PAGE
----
A glaring inconsistency in the US$10 trillion giant’s commitment to climate action
One success of the COP26 summit was the UN Global Finance Alliance growth to a US$130 trillion, almost double the total of just six months ago. Enforcement of the substance of this pledge comes next. And within that, BlackRock has moved massively on the issue of climate finance.
Just two years ago IEEFA wrote about the financial costs of climate inaction for BlackRock’s investors, with devastating wealth destruction at GE and Exxon clear examples of engagement with no time limits, transparency or consequences. Fast forward to 2021 and BlackRock repeatedly articulates both the imperative for climate finance action and the trillion-dollar investment opportunities emerging. And a Net Zero pledge is pending.
Self-interest is a powerful motive. There is nothing more compelling to a finance executive than a review of a decade-long pair trade – going long Tesla / short General Motors. Or long Nextera / short Exxon. Or long Adani Green Energy / short Adani Power (more on this below). Investing in fossil fuels is a wealth hazard, notwithstanding the massive fossil fuel inflation evident in 2021, an event that is likely to accelerate investment in low volatility, domestic, cheaper, zero emissions energy.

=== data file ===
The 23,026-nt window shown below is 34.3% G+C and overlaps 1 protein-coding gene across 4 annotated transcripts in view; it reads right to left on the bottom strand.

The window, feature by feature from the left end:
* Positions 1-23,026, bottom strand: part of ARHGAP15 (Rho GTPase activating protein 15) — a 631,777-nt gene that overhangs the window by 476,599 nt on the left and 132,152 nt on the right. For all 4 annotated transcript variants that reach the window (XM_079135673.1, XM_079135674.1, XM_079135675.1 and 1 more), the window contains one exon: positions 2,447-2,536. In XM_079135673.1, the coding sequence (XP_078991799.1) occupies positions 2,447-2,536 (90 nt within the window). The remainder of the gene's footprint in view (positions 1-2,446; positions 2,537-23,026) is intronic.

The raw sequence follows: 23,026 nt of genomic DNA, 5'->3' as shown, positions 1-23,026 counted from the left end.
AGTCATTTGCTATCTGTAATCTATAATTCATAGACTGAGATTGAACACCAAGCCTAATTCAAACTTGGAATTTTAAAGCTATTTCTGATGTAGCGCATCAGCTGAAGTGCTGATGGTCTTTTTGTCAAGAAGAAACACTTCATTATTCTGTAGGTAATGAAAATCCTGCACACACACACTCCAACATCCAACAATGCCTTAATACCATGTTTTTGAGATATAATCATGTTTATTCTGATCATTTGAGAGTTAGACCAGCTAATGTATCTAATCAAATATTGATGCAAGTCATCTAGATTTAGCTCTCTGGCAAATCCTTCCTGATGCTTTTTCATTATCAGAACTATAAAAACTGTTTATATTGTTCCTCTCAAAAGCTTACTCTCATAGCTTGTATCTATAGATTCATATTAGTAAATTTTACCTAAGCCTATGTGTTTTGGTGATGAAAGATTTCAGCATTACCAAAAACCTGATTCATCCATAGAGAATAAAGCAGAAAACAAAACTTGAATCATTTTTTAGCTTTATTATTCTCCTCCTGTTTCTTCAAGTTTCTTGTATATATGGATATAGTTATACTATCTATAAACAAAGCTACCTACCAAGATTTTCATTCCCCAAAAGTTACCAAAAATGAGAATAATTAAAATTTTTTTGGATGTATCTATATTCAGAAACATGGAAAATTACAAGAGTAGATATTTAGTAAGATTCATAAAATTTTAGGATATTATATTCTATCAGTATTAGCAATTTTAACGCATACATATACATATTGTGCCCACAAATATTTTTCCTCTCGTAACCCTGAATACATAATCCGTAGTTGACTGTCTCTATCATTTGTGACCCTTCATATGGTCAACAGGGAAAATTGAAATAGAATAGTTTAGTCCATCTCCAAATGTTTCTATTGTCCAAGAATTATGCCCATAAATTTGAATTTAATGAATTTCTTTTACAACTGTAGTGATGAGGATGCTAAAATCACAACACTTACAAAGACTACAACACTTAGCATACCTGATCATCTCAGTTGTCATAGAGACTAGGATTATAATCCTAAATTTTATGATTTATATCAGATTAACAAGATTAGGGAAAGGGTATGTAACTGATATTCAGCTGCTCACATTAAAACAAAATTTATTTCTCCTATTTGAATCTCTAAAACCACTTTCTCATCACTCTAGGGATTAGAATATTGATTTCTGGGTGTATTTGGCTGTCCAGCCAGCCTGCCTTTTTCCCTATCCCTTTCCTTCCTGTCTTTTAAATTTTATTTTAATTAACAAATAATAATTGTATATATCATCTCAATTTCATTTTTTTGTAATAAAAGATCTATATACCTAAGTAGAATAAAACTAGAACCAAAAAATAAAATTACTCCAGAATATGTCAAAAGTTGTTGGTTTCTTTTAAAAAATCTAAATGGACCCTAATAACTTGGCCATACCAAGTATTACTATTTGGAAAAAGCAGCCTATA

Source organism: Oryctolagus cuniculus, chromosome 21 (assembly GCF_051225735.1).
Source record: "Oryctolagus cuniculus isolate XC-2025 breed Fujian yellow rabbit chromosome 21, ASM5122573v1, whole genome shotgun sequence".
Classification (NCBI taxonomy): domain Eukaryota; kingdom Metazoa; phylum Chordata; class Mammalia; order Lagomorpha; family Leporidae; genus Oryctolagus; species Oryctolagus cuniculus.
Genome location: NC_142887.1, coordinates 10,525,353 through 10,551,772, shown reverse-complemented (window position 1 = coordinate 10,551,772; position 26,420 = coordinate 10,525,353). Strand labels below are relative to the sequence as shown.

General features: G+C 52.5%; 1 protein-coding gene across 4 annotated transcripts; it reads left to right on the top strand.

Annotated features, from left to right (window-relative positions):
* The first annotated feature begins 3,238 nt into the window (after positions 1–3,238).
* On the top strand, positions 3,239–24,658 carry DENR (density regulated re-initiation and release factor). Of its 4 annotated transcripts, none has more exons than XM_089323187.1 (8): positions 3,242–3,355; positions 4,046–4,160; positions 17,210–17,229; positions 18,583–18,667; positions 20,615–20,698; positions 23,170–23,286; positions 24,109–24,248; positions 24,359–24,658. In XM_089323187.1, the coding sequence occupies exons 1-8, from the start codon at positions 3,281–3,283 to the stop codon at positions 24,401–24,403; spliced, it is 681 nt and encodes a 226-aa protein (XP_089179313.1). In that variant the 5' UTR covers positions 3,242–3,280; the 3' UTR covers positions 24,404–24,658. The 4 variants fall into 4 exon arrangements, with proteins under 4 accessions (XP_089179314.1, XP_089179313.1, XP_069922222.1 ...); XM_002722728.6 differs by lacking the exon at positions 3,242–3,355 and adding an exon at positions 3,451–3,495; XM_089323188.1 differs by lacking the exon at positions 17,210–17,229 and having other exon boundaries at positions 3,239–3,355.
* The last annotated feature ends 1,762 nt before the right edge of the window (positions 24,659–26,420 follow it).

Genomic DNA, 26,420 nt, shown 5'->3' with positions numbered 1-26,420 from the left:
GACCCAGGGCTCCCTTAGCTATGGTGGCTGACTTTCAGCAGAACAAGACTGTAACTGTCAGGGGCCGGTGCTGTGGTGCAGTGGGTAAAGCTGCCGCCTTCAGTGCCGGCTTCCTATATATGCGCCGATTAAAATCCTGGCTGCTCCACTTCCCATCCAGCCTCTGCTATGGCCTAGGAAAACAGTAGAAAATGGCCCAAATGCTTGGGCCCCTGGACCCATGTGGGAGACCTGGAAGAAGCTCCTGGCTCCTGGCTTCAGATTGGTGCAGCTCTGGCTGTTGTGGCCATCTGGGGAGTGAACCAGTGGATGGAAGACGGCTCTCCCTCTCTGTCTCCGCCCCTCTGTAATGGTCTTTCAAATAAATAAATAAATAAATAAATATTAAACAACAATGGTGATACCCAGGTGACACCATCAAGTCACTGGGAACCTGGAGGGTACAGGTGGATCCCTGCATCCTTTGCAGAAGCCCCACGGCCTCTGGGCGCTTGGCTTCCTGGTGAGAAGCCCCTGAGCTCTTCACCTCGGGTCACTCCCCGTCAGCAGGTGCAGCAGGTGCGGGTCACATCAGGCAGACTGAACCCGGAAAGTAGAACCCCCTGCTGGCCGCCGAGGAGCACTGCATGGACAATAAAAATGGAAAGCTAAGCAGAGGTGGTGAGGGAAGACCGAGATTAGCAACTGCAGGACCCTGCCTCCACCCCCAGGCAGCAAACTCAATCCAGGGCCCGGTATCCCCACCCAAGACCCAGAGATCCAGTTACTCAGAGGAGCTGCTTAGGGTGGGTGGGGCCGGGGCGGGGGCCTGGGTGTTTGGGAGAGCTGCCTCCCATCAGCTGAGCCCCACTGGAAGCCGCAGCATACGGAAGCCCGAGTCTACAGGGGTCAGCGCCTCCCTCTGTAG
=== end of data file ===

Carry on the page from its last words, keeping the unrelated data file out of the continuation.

BlackRock has stepped up on engagement, public transparency, investor education, and investing in the zero emissions new industry opportunities, pushing for comparable global climate risk disclosures (TCFD, SBTi, SASB, IFRS) and even divesting (as a last resort for dinosaur industries in terminal decline i.e. coal).
The International Energy Agency (IEA) made a profound pivot in 2021, saying getting to net-zero emissions by 2050 means the world can’t afford any new oil, gas or coal developments. The global climate policy leadership of China, Japan and South Korea in the last 12 months has strengthened the EU’s sustained conviction, and this has been elevated by the return to the Paris Agreement of the U.S. in 2021 under President Biden, driving ambitious interim 2030 targets, reinforced by the China-U.S. Joint Declaration. The financial markets’ newfound understanding of climate risks may be evidenced by the EU emissions trading system (ETS) hitting a record high this week of €85/t, doubling in the last year, and up tenfold over five years.
BlackRock has been staunch in its insistence that divestment policies are a last resort. There are now 187 globally significant financial institutions with formal coal divestment policies, including BlackRock itself (but only for its active debt and equity funds, and only for thermal coal mining). Engagement and voting can be entirely ineffective for promotor dominated firms like Adani Enterprises.
In October, Bank of China’s coal exit abroad policy sounded the death-knell for new coal power, following the exits of Japan and Korea. And China’s historic support for coal-fired power projects in developing countries is now history with the greening of the Belt and Road Initiative.
The groundswell to align with the IEA policy and divest all fossil fuels is building, with leadership from the likes of the European Investment Bank, ABP of Netherlands, AXA of France and Zurich. And when the new ADB climate policy was watered down to leave its gas policy ambiguous (thanks to Japan), we saw a very telling U.S. vote abstention. And with the EU commitment to climate action undermined by gas industry lobbyists and wavering thanks to the Russian-EU gas crisis, it is great to see China stepping up as a global leader, driving for a credible green finance taxonomy.